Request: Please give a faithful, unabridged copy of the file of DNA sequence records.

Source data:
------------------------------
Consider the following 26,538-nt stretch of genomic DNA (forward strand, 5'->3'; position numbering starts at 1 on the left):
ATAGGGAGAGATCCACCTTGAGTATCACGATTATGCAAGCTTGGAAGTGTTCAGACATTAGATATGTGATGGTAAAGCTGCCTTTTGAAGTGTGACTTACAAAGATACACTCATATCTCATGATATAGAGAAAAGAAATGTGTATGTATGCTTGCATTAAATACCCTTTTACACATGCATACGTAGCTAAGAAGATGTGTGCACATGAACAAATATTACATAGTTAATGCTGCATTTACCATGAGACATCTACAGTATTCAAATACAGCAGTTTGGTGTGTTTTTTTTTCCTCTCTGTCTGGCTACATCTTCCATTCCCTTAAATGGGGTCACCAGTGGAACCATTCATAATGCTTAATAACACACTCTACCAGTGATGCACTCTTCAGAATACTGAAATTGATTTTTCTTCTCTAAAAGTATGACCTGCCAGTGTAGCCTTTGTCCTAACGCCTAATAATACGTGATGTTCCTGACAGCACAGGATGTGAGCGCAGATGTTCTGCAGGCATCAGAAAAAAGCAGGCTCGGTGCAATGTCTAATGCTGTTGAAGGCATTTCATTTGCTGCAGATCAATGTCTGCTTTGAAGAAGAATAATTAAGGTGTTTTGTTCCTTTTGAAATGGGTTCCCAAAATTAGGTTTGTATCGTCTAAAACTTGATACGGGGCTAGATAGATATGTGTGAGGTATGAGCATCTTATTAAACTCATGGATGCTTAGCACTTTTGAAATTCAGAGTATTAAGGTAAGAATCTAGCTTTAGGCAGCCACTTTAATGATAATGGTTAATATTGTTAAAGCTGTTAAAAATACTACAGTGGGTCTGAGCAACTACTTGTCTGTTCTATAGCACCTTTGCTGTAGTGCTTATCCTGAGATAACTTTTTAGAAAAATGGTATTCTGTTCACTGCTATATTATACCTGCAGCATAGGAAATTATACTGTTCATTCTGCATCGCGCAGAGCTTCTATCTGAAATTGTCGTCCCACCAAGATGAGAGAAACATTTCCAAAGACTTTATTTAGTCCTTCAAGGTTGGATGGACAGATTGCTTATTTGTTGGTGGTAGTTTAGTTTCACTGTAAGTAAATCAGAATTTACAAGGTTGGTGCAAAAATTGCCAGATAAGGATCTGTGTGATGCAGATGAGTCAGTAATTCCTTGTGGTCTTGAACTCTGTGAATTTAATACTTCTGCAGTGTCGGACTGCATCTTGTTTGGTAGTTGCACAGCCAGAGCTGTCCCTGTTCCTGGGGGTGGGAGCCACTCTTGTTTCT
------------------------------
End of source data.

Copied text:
Consider the following 26,538-nt stretch of genomic DNA (forward strand, 5'->3'; position numbering starts at 1 on the left):
ATAGGGAGAGATCCACCTTGAGTATCACGATTATGCAAGCTTGGAAGTGTTCAGACATTAGATATGTGATGGTAAAGCTGCCTTTTGAAGTGTGACTTACAAAGATACACTCATATCTCATGATATAGAGAAAAGAAATGTGTATGTATGCTTGCATTAAATACCCTTTTACACATGCATACGTAGCTAAGAAGATGTGTGCACATGAACAAATATTACATAGTTAATGCTGCATTTACCATGAGACATCTACAGTATTCAAATACAGCAGTTTGGTGTGTTTTTTTTTCCTCTCTGTCTGGCTACATCTTCCATTCCCTTAAATGGGGTCACCAGTGGAACCATTCATAATGCTTAATAACACACTCTACCAGTGATGCACTCTTCAGAATACTGAAATTGATTTTTCTTCTCTAAAAGTATGACCTGCCAGTGTAGCCTTTGTCCTAACGCCTAATAATACGTGATGTTCCTGACAGCACAGGATGTGAGCGCAGATGTTCTGCAGGCATCAGAAAAAAGCAGGCTCGGTGCAATGTCTAATGCTGTTGAAGGCATTTCATTTGCTGCAGATCAATGTCTGCTTTGAAGAAGAATAATTAAGGTGTTTTGTTCCTTTTGAAATGGGTTCCCAAAATTAGGTTTGTATCGTCTAAAACTTGATACGGGGCTAGATAGATATGTGTGAGGTATGAGCATCTTATTAAACTCATGGATGCTTAGCACTTTTGAAATTCAGAGTATTAAGGTAAGAATCTAGCTTTAGGCAGCCACTTTAATGATAATGGTTAATATTGTTAAAGCTGTTAAAAATACTACAGTGGGTCTGAGCAACTACTTGTCTGTTCTATAGCACCTTTGCTGTAGTGCTTATCCTGAGATAACTTTTTAGAAAAATGGTATTCTGTTCACTGCTATATTATACCTGCAGCATAGGAAATTATACTGTTCATTCTGCATCGCGCAGAGCTTCTATCTGAAATTGTCGTCCCACCAAGATGAGAGAAACATTTCCAAAGACTTTATTTAGTCCTTCAAGGTTGGATGGACAGATTGCTTATTTGTTGGTGGTAGTTTAGTTTCACTGTAAGTAAATCAGAATTTACAAGGTTGGTGCAAAAATTGCCAGATAAGGATCTGTGTGATGCAGATGAGTCAGTAATTCCTTGTGGTCTTGAACTCTGTGAATTTAATACTTCTGCAGTGTCGGACTGCATCTTGTTTGGTAGTTGCACAGCCAGAGCTGTCCCTGTTCCTGGGGGTGGGAGCCACTCTTGTTTCT